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Mar 18, 2007 12:09 PM

"New York style",East coast Iceburg lettuce?

Can anyone tell me where to get "New York style",East coast Iceburg lettuce?

Eastbay? or in San Francisco?

All the Iceberg lettuce I have tried in California just does not compare to what restaurants and markets sell and serve back East.

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  1. I grew up in The Salad Bowl of the World and the last time I had iceberg in NY about 20 years ago, it was limp and almost slimy . . . while the other folks at the table were commenting on how good it was. What is the difference you're seeing these days?

    Also, bear in mind that during the winter the iceberg supply comes from Yuma and is softer than the lettuce grown in the Salinas Valley during the summer and early fall. Is it a seasonal variance that you're picking up on?

    Edited to add: forgot to mention that production shifts to Huron in the Central Valley during the shoulder months (e.g., March and October/November). Here's a piece on iceberg lettuce production,

    1. We had a great iceberg wedge salad at Two the other night. You might call and ask them where they get it.

      1. Maybe it's not so much a question of the quality of the lettuce as the quality of the restaurant. Most produce-conscious restaurants in the Bay Area -- rightly or wrongly -- eschew iceberg lettuce in favor of other kinds of greens (with the exception of the re-emergence of "retro" iceberg wedge salads). Therefore, restaurants that serve iceberg tend to be those that pay less attention to the quality and freshness of their lettuce.

        After years of buying into the foodie line that iceberg lettuce was inferior, I finally decided to own up to the fact that I like iceberg lettuce! I started making my salads with a mixture of iceberg (for body, crunch and that "refreshing" quality) and spring-mix type greens (for flavor, color and nutrition), and not only have been much happier with my salads, but my guests have enjoyed them more (great salad -- what's the secret? Iceberg lettuce!).

        About 70-75 percent of the iceberg lettuce in the country is produced in California, with most of the rest being produced in Arizona (98 percent, between the two states), so it's unlikely that your "East Coast" iceberg came from anywhere but the West Coast.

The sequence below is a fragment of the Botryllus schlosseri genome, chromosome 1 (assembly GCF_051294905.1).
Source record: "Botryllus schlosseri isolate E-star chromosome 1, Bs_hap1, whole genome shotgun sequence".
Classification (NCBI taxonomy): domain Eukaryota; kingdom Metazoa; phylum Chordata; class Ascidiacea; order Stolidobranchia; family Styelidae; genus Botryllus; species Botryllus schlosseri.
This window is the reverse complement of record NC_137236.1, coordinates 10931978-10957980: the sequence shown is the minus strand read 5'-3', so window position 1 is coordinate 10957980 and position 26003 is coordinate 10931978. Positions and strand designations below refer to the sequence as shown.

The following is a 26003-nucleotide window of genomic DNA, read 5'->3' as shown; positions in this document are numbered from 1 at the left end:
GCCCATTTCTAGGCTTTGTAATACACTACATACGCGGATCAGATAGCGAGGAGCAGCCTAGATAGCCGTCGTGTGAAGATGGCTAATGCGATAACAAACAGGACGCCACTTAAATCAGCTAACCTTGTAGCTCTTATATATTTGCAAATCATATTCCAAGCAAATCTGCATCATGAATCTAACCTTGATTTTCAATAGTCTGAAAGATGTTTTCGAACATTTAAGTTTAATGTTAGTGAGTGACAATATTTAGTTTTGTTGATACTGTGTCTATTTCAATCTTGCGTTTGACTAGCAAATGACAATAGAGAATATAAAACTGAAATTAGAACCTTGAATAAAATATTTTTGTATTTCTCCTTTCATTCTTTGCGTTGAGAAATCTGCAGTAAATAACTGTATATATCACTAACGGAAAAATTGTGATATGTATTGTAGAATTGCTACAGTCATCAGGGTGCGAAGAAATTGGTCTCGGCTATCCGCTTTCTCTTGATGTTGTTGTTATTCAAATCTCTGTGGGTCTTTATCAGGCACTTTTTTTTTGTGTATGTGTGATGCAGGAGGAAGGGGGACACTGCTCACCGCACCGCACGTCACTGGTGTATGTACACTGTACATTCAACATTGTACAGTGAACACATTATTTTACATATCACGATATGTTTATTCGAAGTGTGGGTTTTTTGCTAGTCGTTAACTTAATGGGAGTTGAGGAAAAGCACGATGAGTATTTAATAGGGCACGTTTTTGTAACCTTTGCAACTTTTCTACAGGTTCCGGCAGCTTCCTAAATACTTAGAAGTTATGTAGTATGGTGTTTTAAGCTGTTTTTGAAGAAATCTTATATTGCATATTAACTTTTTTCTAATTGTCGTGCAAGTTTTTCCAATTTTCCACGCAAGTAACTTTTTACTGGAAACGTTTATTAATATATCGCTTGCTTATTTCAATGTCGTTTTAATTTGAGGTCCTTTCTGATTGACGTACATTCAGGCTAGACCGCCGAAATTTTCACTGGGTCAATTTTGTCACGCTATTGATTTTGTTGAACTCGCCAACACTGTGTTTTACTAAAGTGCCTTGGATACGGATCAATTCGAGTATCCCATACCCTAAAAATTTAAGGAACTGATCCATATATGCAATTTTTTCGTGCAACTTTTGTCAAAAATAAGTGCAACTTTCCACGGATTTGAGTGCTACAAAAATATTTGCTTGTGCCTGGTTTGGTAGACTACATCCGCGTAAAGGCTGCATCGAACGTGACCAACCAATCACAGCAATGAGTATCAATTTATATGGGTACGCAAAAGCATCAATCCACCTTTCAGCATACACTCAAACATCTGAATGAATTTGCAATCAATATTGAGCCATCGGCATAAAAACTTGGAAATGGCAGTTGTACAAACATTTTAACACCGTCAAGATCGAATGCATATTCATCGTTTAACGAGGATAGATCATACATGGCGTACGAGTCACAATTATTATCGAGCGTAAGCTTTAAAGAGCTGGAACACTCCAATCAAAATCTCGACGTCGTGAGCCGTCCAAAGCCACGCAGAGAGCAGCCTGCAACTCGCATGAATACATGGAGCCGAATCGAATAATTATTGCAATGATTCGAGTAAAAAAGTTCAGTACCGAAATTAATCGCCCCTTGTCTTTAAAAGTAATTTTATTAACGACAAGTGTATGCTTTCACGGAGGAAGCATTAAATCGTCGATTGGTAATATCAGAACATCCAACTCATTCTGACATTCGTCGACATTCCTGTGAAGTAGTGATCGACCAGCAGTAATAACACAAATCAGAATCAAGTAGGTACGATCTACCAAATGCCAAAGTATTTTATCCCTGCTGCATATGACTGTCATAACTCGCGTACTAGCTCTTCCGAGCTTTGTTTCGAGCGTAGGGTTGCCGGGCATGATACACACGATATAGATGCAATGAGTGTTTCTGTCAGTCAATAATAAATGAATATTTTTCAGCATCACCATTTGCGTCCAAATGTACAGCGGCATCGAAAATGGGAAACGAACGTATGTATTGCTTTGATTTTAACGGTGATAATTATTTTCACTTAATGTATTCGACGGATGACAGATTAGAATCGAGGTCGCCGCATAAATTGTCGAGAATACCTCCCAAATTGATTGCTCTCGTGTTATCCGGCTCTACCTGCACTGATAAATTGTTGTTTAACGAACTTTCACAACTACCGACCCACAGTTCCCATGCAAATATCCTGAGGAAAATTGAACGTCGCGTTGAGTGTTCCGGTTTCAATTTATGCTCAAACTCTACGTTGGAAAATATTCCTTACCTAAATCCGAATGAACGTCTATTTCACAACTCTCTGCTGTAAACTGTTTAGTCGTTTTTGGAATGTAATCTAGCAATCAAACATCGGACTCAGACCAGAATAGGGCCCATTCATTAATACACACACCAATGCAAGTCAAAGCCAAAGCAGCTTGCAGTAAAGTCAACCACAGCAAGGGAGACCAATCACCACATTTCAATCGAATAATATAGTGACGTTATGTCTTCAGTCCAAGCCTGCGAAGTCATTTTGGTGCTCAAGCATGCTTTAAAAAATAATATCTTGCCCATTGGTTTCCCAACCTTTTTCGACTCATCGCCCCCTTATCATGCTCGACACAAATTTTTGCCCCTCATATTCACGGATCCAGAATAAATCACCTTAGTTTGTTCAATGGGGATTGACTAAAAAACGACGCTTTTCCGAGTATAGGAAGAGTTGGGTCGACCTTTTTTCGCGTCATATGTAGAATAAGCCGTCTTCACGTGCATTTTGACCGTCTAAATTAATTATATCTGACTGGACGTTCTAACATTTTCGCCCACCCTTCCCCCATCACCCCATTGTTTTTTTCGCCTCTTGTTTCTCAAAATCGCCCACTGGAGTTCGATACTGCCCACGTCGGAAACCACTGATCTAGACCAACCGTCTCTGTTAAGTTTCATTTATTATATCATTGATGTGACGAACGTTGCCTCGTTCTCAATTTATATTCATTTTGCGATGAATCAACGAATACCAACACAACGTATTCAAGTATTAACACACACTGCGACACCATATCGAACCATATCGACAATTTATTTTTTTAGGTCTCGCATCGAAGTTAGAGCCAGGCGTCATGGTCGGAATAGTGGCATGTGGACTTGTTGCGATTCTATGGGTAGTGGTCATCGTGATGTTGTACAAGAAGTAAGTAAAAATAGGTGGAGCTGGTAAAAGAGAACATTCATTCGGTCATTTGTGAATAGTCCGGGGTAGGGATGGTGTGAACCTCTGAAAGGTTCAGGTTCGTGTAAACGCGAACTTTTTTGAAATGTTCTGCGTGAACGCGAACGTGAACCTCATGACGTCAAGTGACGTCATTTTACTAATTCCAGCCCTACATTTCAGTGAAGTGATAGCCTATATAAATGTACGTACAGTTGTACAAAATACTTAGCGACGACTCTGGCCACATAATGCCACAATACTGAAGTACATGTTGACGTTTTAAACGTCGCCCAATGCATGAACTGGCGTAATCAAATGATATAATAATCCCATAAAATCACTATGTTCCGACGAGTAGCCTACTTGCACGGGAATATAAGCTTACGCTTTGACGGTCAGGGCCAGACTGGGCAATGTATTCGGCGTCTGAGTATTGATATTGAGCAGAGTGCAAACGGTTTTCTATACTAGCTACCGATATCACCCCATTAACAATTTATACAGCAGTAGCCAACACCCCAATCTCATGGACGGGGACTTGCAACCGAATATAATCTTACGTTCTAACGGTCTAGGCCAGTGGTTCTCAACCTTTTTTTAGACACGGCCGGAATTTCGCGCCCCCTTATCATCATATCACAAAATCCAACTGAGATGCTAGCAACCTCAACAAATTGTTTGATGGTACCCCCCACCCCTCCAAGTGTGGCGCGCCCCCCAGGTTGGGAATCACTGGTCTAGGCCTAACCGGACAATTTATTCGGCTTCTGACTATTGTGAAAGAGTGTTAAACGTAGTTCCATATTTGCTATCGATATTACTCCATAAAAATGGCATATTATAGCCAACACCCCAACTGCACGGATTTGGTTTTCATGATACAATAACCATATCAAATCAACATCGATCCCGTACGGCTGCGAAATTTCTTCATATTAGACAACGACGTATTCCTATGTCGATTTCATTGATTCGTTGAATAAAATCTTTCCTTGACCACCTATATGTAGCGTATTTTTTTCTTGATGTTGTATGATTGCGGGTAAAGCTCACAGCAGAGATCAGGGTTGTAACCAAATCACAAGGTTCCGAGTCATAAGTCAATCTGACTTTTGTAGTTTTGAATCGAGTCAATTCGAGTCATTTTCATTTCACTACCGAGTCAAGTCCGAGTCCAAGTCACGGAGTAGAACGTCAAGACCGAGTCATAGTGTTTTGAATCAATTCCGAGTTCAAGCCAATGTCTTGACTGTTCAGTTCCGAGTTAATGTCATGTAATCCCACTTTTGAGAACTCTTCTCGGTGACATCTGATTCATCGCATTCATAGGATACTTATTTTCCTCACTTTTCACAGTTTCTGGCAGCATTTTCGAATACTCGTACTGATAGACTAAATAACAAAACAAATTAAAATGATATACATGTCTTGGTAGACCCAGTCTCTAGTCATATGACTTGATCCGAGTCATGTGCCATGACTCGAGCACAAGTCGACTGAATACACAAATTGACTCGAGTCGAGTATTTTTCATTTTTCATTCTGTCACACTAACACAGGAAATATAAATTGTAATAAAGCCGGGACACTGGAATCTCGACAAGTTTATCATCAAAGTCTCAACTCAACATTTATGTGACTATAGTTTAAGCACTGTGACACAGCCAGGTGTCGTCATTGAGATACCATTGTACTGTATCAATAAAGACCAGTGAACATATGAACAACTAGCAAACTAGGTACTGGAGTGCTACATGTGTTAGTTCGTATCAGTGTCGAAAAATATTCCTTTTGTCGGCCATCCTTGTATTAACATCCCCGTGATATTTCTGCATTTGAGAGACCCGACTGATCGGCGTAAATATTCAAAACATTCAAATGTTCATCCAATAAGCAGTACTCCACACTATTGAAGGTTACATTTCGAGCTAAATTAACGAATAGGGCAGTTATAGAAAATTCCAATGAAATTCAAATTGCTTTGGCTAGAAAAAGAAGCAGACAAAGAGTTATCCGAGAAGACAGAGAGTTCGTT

2 Replies
        1. re: Ruth Lafler

          Here's a link to an old thread on the General board on iceberg lettuce.

          In the past, the best (largest and heaviest) heads of iceberg were air-freighted to Hong Kong for premium prices. I'm wondering if the East Coast might be getting the larger, cello-wrapped heads because it can hold up better during the lag time in the distribution channel.

          P.S. you should try cooking iceberg and adding a drizzle of oyster sauce the way its served in HK.

          1. re: Ruth Lafler

            "THANK YOU!"
            I also agree with you about the crunch and refreshing quality of iceberg lettuce....
            I am also from New York originally and I can't for the life of me remember a qualitative difference in freshly bought Iceberg here or there....are you sure it wasn't 'Goldberg" or "Greenberg"!???

          2. I lived in the Salinas Valley when younger, and remember when there was a lettuce strike and it was unavailable in the stores. Taking matters into my own hands, I went into the neighboring field and picked a head for the family. It was _far_ better than any iceberg lettuce had before or since. I mentioned that to someone I knew in the lettuce business--he told me that all the best stuff goes back East. YMMV.

            2 Replies
            1. re: Steve Green

              It could also have been better because it was fresh from the field.

              If you buy from a small grower at a farmers market, you'll be less likely to be getting the leftovers after the "good stuff" has been shipped out.

              1. re: Ruth Lafler

                Yes, absolutely.
                I didn't keep at Bowie knife at hand (for cutting lettuce or dressing game on the spur of the moment), but some friends always had one in the car for impromptu needs. And, we would yank the heart out of the head and eat it unadorned on the spot, then take the rest home for other uses.

                The top quality goes to "export" markets, but I'd think that the 3 to 7 day-delay to table has to impact eating quality.

                I've tried iceberg lettuce organically grown in Russian River Valley and it doesn't have the thick juicy leaves and compact heads of the prime stuff from Salinas.

            2. I actually posted this topic with "Tongue Firmly Planted in Cheek".

              As retribution to all the "East coast,NYC is better" topics.

              I used Iceberg lettuce as the most benign of all foods but evidently even the Iceberg has regional differences.

              3 Replies
              1. re: Mission

                Quite true. Mariquita Farms' iceberg lettuce is better than anything shipped to New York.

                1. re: Mission

                  I was wondering if I was the only one who got the joke!

                  1. re: Mission

                    Ha! And I was the first to jump to the bait. Thank you though for the opportunity to talk about iceberg lettuce. In Salinas we call it green gold.